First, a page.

Comparison of diagnostic and treatment guidelines for undescended testis.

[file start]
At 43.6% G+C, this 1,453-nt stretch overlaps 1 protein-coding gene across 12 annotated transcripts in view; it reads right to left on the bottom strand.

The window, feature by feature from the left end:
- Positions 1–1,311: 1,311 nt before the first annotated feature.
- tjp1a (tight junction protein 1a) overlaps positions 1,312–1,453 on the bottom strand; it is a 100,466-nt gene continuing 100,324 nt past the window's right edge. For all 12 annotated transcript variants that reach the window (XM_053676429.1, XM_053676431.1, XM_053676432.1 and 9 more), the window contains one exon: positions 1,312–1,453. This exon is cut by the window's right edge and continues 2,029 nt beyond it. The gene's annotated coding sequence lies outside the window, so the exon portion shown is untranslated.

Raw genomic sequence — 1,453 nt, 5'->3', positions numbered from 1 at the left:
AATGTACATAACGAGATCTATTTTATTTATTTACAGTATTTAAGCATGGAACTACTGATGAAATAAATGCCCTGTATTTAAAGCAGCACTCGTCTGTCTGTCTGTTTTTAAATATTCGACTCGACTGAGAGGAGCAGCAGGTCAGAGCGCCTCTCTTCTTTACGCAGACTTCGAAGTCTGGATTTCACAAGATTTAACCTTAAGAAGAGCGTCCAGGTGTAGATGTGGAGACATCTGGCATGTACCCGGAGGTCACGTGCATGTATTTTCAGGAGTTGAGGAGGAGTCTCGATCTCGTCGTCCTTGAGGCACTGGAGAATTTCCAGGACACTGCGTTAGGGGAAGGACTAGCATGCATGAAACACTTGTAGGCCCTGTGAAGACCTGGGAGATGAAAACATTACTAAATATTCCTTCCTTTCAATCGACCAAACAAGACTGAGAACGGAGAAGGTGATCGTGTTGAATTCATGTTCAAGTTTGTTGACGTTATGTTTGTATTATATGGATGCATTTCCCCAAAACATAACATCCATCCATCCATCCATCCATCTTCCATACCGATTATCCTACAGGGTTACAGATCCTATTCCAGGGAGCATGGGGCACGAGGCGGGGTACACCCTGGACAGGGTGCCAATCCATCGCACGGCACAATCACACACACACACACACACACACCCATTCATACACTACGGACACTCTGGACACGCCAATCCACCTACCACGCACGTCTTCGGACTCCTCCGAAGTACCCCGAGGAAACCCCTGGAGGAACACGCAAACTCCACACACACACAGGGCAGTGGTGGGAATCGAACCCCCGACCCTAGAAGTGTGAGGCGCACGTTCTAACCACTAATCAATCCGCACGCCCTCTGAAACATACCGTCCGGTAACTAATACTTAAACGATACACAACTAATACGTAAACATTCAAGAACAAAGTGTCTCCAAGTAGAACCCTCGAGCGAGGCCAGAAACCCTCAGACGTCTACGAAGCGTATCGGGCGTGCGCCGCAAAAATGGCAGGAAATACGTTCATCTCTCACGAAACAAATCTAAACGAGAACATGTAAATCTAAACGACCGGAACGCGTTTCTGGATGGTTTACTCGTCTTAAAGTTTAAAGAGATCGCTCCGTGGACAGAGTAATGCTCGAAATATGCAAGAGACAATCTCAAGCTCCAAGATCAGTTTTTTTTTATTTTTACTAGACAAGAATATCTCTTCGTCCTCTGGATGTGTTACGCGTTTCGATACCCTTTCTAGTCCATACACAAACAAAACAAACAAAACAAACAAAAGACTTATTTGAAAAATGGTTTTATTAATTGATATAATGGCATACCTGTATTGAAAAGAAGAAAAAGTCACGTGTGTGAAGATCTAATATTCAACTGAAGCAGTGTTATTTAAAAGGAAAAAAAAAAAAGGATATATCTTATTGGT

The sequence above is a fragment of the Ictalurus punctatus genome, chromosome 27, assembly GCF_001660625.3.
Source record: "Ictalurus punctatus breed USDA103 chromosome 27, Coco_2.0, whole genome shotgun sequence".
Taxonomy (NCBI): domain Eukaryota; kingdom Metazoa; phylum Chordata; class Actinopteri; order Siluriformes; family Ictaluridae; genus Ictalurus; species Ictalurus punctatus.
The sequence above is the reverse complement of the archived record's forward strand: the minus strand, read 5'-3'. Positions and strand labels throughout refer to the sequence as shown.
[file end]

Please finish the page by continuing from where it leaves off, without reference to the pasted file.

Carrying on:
Cryptorchidism or undescended testis is the single most common genitourinary disease in male neonates. In most cases, the testes will descend spontaneously by 3 months of age. If the testes do not descend by 6 months of age, the probability of spontaneous descent thereafter is low. About 1%-2% of boys older than 6 months have undescended testes after their early postnatal descent. In some cases, a testis vanishes in the abdomen or reascends after birth which was present in the scrotum at birth. An inguinal undescended testis is sometimes mistaken for an inguinal hernia. A surgical specialist referral is recommended if descent does not occur by 6 months, undescended testis is newly diagnosed after 6 months of age, or testicular torsion is suspected. International guidelines do not recommend ultrasonography or other diagnostic imaging because they cannot add diagnostic accuracy or change treatment. Routine hormonal therapy is not recommended for undescended testis due to a lack of evidence. Orchiopexy is recommended between 6 and 18 months at the latest to protect the fertility potential and decrease the risk of malignant changes. Patients with unilateral undescended testis have an infertility rate of up to 10%. This rate is even higher in patients with bilateral undescended testes, with intra-abdominal undescended testis, or who underwent delayed orchiopexy. Patients with undescended testis have a threefold increased risk of testicular cancer later in life compared to the general population. Self-examination after puberty is recommended to facilitate early cancer detection. A timely referral to a surgical specialist and timely surgical correction are the most important factors for decreasing infertility and testicular cancer rates.
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